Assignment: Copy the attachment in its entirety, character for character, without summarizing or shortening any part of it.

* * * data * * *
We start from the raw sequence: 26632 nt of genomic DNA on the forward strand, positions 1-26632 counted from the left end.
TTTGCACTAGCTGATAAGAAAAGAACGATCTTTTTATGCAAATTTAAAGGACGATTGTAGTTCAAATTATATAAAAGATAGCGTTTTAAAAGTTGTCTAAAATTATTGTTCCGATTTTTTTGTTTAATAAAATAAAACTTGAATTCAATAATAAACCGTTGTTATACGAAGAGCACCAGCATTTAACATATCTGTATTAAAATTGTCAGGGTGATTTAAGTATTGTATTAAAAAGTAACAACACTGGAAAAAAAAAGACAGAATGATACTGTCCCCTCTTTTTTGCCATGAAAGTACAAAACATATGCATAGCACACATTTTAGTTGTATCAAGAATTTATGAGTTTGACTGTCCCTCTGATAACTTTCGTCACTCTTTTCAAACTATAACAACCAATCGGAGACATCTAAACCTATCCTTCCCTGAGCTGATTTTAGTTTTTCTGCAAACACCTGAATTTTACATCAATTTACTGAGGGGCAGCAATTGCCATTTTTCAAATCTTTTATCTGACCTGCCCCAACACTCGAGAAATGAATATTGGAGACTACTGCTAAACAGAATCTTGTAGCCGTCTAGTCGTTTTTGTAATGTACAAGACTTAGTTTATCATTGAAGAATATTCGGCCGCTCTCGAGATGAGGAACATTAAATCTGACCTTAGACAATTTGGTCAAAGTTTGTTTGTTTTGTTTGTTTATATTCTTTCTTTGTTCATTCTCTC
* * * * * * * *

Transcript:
We start from the raw sequence: 26632 nt of genomic DNA on the forward strand, positions 1-26632 counted from the left end.
TTTGCACTAGCTGATAAGAAAAGAACGATCTTTTTATGCAAATTTAAAGGACGATTGTAGTTCAAATTATATAAAAGATAGCGTTTTAAAAGTTGTCTAAAATTATTGTTCCGATTTTTTTGTTTAATAAAATAAAACTTGAATTCAATAATAAACCGTTGTTATACGAAGAGCACCAGCATTTAACATATCTGTATTAAAATTGTCAGGGTGATTTAAGTATTGTATTAAAAAGTAACAACACTGGAAAAAAAAAGACAGAATGATACTGTCCCCTCTTTTTTGCCATGAAAGTACAAAACATATGCATAGCACACATTTTAGTTGTATCAAGAATTTATGAGTTTGACTGTCCCTCTGATAACTTTCGTCACTCTTTTCAAACTATAACAACCAATCGGAGACATCTAAACCTATCCTTCCCTGAGCTGATTTTAGTTTTTCTGCAAACACCTGAATTTTACATCAATTTACTGAGGGGCAGCAATTGCCATTTTTCAAATCTTTTATCTGACCTGCCCCAACACTCGAGAAATGAATATTGGAGACTACTGCTAAACAGAATCTTGTAGCCGTCTAGTCGTTTTTGTAATGTACAAGACTTAGTTTATCATTGAAGAATATTCGGCCGCTCTCGAGATGAGGAACATTAAATCTGACCTTAGACAATTTGGTCAAAGTTTGTTTGTTTTGTTTGTTTATATTCTTTCTTTGTTCATTCTCTC